Just south of the main cluster of relics that historicize the city flows the Amu Darya, the river that has shifted its course over the years, leaving Konye Urgench alone to its memories. Tourists looking elsewhere at Central Asian Islamic architecture might be more impressed with heavily restored facades and Soviet-planned infrastructure in Bukhara and Samarkand. It is Konye Urgench’s very desolation, caused largely by the sweeping raids of Mongols and Timurids, but also by years of Soviet neglect fueled by Russian nostalgia for Khwarezm’s later capital at Khiva, that evokes its frozen-in-time, never-to-be-touched-again quality.
The main monuments date from the last years of the 12th century into the pre-Timurid years of the 14th century. By contrast, the historical center of Khiva, a still-inhabited city and the only other important historic Islamic site in the oasis, was built much later. Even hundreds of years before the construction of its monuments, the 10th-century geography book (or treatise) known as the Hudud al-Alam, (Boundaries of the World
) described Konye Urgench as “Gate of Turkestan and the resort of merchants,” and dismissed Khiva as “a small borough with a wall.”
Other sites in Konye Urgench are known "only archeologically," as the euphemism has it for buildings that have disappeared. As an example, the Qutlug Timur Minaret’s lower door to its staircase is seven meters off the ground, indicating access to it was from the roof of a missing mosque. (Also missing are the minaret’s final six meters of height, which leaves one only to imagine how it might have been finished.)
Another minaret is known only by its dedicatory inscription on a lead plaque found among the city’s broken remains, showing that it was built at the height of the city's architectural flowering during the second line of the Khwarezm-Shah dynasty. "The emir, the sayyid, the just prince"—and here is given his full and elaborate name—"ordered the construction of this minaret … in humility toward religion and to approach God, may His mention be great, with a desire for recompense in this world and the hereafter." The minaret is thought to have been reduced to rubble by the Mongols not long after it was built. The plaque is now in the Tashkent Museum, 800 kilometers and another country away.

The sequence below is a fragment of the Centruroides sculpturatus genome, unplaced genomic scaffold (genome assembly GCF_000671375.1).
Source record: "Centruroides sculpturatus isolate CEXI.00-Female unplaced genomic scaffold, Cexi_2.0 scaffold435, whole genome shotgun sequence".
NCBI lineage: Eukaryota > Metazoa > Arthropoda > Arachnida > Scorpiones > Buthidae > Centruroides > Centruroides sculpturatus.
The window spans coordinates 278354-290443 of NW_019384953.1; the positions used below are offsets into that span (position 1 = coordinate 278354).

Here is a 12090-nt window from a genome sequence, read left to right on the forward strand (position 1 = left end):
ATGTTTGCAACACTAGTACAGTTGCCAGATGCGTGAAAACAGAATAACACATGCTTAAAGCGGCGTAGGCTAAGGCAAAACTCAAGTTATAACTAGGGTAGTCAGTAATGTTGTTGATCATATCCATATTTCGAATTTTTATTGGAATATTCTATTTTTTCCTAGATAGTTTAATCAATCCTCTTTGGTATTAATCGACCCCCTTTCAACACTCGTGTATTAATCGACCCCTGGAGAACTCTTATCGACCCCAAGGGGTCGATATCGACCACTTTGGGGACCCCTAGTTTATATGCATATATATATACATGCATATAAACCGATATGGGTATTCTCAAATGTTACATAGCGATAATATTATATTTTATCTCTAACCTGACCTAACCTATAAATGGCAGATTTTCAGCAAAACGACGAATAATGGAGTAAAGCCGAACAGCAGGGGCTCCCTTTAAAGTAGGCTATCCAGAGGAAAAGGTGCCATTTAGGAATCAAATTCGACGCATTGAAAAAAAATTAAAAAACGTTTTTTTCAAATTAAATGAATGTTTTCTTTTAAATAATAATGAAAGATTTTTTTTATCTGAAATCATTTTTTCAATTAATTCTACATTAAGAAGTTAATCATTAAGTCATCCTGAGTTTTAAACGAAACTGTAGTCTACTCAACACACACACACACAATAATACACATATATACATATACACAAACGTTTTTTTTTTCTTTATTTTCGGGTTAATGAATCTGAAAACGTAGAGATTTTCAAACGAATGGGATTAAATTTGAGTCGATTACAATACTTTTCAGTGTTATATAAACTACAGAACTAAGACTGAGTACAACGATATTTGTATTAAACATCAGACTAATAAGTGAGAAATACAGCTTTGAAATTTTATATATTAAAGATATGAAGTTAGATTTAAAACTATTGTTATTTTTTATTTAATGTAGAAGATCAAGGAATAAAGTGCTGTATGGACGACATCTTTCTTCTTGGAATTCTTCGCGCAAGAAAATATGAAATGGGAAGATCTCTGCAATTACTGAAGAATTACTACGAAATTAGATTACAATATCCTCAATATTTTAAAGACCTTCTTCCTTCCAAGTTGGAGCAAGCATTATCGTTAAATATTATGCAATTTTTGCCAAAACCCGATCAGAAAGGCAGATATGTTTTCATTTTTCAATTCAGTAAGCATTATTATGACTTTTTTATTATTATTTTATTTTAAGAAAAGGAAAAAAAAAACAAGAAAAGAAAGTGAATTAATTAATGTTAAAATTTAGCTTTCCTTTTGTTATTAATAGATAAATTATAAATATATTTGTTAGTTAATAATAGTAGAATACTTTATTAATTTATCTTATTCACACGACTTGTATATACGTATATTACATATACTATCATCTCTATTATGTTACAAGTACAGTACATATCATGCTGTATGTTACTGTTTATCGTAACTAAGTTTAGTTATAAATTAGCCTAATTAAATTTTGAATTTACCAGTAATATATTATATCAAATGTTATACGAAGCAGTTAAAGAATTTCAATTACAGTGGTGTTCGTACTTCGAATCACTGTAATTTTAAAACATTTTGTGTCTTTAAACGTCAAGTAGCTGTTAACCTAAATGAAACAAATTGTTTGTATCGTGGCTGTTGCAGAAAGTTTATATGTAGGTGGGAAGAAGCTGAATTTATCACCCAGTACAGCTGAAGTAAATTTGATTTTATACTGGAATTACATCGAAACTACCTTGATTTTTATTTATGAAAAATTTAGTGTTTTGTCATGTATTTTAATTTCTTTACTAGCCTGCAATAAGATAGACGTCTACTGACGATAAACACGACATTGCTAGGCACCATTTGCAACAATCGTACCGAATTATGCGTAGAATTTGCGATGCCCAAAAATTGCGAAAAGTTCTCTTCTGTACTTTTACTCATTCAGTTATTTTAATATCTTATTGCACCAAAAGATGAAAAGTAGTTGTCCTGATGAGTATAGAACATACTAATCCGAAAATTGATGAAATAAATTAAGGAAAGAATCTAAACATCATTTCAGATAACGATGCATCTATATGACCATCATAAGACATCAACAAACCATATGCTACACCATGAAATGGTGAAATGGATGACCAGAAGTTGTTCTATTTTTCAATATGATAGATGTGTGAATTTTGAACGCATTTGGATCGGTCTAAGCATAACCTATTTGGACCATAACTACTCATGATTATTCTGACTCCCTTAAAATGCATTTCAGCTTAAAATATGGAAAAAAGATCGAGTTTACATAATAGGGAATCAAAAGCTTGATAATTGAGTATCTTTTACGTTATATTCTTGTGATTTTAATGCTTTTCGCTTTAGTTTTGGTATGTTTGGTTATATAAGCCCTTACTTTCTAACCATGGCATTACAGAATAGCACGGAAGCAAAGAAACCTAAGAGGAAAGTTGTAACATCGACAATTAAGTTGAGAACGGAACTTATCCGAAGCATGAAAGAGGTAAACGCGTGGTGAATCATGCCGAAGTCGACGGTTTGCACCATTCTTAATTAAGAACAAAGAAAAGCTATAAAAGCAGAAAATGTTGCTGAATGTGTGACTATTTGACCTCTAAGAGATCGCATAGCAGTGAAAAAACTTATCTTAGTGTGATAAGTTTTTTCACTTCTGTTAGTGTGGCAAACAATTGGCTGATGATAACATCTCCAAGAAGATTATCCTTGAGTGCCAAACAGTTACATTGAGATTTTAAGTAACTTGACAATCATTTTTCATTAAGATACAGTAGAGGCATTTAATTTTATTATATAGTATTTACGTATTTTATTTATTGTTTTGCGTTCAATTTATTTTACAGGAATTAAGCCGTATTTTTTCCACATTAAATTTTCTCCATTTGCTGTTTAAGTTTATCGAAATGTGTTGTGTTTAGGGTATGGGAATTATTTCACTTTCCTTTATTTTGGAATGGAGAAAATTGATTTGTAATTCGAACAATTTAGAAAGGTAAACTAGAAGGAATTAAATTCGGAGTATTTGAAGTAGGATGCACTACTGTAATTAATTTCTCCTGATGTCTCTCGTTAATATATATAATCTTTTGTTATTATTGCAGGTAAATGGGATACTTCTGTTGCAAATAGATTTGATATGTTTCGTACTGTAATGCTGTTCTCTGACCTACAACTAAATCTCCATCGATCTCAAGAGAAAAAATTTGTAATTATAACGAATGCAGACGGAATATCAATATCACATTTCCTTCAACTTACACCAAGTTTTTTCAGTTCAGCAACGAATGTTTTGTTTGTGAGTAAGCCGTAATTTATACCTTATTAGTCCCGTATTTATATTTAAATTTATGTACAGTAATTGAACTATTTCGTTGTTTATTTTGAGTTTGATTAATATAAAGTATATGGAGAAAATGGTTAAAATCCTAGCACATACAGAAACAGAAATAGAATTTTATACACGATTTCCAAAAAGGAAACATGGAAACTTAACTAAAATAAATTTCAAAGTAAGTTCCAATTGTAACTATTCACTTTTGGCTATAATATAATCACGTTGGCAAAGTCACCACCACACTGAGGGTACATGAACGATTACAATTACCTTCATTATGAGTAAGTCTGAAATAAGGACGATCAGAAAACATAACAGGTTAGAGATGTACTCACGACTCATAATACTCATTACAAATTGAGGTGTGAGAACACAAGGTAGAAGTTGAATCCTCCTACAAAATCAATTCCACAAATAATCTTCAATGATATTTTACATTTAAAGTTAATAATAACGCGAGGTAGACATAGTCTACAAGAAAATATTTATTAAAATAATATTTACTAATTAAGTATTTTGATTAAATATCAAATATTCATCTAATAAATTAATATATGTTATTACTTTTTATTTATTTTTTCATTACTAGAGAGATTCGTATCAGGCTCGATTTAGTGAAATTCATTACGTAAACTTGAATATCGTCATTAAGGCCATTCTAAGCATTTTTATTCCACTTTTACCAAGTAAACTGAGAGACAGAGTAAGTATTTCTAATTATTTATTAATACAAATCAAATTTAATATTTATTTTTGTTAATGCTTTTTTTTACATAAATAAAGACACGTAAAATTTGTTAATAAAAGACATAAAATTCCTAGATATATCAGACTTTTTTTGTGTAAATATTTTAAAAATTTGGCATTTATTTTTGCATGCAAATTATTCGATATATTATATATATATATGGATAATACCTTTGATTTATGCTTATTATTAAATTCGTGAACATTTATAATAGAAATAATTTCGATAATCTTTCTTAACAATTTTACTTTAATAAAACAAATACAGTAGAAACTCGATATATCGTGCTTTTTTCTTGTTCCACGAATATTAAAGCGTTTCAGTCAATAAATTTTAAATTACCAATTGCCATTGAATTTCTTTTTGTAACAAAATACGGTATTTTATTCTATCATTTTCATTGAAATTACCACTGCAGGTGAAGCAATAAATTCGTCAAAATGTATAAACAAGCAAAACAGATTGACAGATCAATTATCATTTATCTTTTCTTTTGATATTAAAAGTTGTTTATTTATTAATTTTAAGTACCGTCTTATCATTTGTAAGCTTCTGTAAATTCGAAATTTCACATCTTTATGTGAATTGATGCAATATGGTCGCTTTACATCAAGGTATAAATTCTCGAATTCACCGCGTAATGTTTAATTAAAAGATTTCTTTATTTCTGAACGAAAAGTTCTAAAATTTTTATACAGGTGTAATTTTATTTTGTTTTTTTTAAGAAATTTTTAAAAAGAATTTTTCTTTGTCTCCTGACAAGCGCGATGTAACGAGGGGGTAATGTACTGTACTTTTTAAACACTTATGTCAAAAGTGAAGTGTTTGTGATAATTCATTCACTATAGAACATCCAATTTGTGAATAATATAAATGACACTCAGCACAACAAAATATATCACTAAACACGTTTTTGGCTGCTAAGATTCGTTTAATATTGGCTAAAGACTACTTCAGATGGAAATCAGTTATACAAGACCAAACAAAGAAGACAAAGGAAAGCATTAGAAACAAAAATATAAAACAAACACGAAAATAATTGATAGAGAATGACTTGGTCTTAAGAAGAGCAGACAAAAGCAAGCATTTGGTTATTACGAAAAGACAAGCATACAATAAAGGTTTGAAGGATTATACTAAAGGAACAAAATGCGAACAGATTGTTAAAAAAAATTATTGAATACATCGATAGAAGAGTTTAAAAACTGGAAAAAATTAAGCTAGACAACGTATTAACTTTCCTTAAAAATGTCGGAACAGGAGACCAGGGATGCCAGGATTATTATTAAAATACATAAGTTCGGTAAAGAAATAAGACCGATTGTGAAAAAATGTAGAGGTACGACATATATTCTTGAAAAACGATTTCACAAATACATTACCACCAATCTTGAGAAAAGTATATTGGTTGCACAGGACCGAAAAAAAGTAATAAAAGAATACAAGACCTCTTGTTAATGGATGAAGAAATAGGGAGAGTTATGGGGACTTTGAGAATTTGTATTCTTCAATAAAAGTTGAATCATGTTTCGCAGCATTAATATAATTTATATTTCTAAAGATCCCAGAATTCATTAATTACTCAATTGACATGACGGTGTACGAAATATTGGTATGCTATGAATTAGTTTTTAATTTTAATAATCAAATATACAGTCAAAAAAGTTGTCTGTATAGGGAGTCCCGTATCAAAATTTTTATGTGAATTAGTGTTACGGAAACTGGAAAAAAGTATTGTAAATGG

In correlating Konye Urgench’s surviving monuments to its known history, the one dynastic founder who stands above all others is Anush Tegin Gharchai. He became the slave of a late 11th-century master, under whom he served a Seljuk sultan before becoming the official keeper of the royal washbasins. Though this was inauspicious as a start, he founded a family line that culminated with his great-great-grandson Ala al-Din Muhammad, who, prior to his death at Mongol hands in 1220, threatened Baghdad, forced his name’s invocation during Friday prayer just after that of the Abbasid Caliph and expanded the
Khwarezm-Shah empire nearly from the Tigris to the Indus. The Encyclopedia of Islam
calls Konye Urgench in this time “the center of the most powerful military empire of the Islamic East”—if only for a matter of years.
The political history of the greater Khwarezm region is a hodgepodge of names, both pre-Islamic and Islamic, and their various founders, governors, invaders and usurpers—among them nomadic groups, like Scythians, Göktürks, Oguz and Seljuks, and successive dynasties, most famously Achaemenids, Afrigids, Sassanids, Samanids, Umayyads, Ghaznavids, Chagatayids, Batu’ids, Timurid Gurkanis, Arabshahids and Uzbeks, all the way up to the distant Muscovite family Romanov—some more obscure
than the next, but all with parts to play in its past.
There was something about Khwarezm that attracted everyone from scholars to the merely curious.
According to one Muslim chronicle, the oasis was founded a millennium before Alexander the Great’s conquests by Kai Khusrau, a legendary figure from the Persian epic the Sayvash, written in the Zoroastrian liturgical language Avestan and later immortalized in Firdawsi’s 10th-century epic poem Shah-nama. That Kai Khusrau’s grandmother was alleged by late medieval historians to be a Turkic princess is fitting, for over the centuries Khwarezm gradually de-Persianized and increasingly Turkified—to the point that the Persian language was lost and a Turkic tongue became the written and spoken lingua franca.